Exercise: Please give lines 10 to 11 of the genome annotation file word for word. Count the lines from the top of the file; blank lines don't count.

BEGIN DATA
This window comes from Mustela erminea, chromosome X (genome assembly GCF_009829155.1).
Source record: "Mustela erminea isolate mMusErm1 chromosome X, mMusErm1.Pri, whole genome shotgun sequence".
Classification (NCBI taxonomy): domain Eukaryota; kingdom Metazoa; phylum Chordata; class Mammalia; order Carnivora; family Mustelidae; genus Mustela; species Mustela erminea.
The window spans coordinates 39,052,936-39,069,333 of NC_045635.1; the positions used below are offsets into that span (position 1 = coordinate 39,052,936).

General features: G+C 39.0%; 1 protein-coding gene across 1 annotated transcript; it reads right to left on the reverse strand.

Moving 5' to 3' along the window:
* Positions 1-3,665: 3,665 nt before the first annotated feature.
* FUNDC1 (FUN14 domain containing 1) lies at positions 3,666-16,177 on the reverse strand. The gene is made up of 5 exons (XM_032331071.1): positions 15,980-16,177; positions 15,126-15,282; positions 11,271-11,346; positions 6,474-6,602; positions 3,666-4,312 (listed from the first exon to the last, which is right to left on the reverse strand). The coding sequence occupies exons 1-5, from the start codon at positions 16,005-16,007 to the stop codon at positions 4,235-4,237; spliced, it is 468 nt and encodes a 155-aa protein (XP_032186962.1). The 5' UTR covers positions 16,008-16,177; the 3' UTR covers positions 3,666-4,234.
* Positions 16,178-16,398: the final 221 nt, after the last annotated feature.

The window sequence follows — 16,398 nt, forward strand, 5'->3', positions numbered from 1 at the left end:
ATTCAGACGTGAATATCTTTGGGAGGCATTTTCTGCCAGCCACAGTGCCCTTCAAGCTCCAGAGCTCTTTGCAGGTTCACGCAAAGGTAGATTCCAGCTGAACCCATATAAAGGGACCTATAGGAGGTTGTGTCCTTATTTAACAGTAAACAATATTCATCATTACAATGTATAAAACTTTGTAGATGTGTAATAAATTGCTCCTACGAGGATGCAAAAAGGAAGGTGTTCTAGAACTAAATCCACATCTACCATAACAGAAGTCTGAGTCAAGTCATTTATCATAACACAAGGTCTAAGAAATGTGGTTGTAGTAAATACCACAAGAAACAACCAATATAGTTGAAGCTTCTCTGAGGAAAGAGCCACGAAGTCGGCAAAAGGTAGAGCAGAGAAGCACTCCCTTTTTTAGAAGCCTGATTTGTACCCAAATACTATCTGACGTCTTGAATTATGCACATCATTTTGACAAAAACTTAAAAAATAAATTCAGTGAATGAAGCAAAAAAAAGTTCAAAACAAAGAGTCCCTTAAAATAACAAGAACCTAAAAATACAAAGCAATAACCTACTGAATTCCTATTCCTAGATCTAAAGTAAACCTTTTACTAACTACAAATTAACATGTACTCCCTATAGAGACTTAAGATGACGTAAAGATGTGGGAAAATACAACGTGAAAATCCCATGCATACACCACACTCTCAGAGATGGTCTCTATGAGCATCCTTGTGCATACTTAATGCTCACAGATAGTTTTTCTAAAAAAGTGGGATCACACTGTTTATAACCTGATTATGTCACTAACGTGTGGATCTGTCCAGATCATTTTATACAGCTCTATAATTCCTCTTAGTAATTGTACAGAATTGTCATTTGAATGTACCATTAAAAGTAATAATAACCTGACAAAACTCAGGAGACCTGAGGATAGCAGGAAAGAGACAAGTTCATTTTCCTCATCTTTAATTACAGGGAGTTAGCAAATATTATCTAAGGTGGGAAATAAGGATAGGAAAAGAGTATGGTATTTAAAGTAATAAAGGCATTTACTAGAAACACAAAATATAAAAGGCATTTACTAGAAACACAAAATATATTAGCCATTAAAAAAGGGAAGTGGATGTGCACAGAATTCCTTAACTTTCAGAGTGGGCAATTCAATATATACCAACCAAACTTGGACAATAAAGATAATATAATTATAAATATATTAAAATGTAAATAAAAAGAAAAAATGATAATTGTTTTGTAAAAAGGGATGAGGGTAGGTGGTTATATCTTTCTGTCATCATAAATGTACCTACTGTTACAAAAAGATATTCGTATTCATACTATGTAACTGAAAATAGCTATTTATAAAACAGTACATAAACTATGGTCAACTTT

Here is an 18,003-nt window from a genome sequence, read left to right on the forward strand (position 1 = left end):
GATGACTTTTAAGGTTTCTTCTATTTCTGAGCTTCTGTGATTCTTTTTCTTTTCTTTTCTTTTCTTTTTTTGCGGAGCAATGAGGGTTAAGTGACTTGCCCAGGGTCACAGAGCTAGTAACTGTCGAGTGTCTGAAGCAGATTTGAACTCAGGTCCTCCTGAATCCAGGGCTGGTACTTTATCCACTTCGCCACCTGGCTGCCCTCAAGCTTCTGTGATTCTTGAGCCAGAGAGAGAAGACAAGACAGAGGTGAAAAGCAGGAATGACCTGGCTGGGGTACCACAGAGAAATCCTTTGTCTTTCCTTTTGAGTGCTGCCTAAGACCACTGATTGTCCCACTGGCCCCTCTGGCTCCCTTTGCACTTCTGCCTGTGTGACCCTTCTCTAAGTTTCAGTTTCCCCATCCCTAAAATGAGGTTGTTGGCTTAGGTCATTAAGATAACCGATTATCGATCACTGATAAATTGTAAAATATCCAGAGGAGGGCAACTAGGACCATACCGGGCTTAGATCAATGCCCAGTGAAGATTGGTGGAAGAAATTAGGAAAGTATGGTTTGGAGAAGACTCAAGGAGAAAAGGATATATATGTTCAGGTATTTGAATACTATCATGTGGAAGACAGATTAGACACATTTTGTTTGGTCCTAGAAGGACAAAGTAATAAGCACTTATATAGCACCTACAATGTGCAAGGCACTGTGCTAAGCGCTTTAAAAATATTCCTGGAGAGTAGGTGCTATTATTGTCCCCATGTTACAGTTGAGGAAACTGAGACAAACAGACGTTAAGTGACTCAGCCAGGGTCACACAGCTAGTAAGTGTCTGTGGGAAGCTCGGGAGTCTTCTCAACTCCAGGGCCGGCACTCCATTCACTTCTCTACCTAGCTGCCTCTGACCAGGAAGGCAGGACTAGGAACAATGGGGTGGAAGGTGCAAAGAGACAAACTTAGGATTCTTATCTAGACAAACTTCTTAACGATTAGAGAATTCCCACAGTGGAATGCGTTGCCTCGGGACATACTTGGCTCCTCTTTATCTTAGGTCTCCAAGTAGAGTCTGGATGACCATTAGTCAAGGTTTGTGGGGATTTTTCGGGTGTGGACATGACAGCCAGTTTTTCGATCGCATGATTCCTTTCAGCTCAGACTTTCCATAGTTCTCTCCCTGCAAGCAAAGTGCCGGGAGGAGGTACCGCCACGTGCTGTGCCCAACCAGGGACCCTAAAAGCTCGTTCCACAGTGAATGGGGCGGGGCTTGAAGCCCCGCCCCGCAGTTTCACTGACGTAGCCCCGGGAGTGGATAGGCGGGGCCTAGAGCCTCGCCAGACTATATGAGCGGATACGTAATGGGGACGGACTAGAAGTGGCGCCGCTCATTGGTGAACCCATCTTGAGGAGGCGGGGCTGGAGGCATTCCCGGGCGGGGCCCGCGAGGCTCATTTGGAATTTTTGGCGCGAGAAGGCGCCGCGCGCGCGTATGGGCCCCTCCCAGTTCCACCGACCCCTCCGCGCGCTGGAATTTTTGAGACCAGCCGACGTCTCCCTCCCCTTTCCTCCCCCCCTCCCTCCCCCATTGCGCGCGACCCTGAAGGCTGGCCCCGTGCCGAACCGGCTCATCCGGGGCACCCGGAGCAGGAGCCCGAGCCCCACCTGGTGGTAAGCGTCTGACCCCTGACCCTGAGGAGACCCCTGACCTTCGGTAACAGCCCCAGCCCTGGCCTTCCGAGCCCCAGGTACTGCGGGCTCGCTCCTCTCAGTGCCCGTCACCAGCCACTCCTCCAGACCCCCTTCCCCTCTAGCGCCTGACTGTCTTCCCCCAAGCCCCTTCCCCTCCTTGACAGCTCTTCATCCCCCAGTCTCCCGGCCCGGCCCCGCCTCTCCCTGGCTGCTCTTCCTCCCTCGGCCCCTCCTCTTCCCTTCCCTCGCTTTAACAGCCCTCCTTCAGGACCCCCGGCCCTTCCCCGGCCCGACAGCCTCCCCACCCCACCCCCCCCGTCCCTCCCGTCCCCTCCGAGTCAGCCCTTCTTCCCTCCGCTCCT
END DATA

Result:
The window sequence follows — 16,398 nt, forward strand, 5'->3', positions numbered from 1 at the left end:
ATTCAGACGTGAATATCTTTGGGAGGCATTTTCTGCCAGCCACAGTGCCCTTCAAGCTCCAGAGCTCTTTGCAGGTTCACGCAAAGGTAGATTCCAGCTGAACCCATATAAAGGGACCTATAGGAGGTTGTGTCCTTATTTAACAGTAAACAATATTCATCATTACAATGTATAAAACTTTGTAGATGTGTAATAAATTGCTCCTACGAGGATGCAAAAAGGAAGGTGTTCTAGAACTAAATCCACATCTACCATAACAGAAGTCTGAGTCAAGTCATTTATCATAACACAAGGTCTAAGAAATGTGGTTGTAGTAAATACCACAAGAAACAACCAATATAGTTGAAGCTTCTCTGAGGAAAGAGCCACGAAGTCGGCAAAAGGTAGAGCAGAGAAGCACTCCCTTTTTTAGAAGCCTGATTTGTACCCAAATACTATCTGACGTCTTGAATTATGCACATCATTTTGACAAAAACTTAAAAAATAAATTCAGTGAATGAAGCAAAAAAAAGTTCAAAACAAAGAGTCCCTTAAAATAACAAGAACCTAAAAATACAAAGCAATAACCTACTGAATTCCTATTCCTAGATCTAAAGTAAACCTTTTACTAACTACAAATTAACATGTACTCCCTATAGAGACTTAAGATGACGTAAAGATGTGGGAAAATACAACGTGAAAATCCCATGCATACACCACACTCTCAGAGATGGTCTCTATGAGCATCCTTGTGCATACTTAATGCTCACAGATAGTTTTTCTAAAAAAGTGGGATCACACTGTTTATAACCTGATTATGTCACTAACGTGTGGATCTGTCCAGATCATTTTATACAGCTCTATAATTCCTCTTAGTAATTGTACAGAATTGTCATTTGAATGTACCATTAAAAGTAATAATAACCTGACAAAACTCAGGAGACCTGAGGATAGCAGGAAAGAGACAAGTTCATTTTCCTCATCTTTAATTACAGGGAGTTAGCAAATATTATCTAAGGTGGGAAATAAGGATAGGAAAAGAGTATGGTATTTAAAGTAATAAAGGCATTTACTAGAAACACAAAATATAAAAGGCATTTACTAGAAACACAAAATATATTAGCCATTAAAAAAGGGAAGTGGATGTGCACAGAATTCCTTAACTTTCAGAGTGGGCAATTCAATATATACCAACCAAACTTGGACAATAAAGATAATATAATTATAAATATATTAAAATGTAAATAAAAAGAAAAAATGATAATTGTTTTGTAAAAAGGGATGAGGGTAGGTGGTTATATCTTTCTGTCATCATAAATGTACCTACTGTTACAAAAAGATATTCGTATTCATACTATGTAACTGAAAATAGCTATTTATAAAACAGTACATAAACTATGGTCAACTTT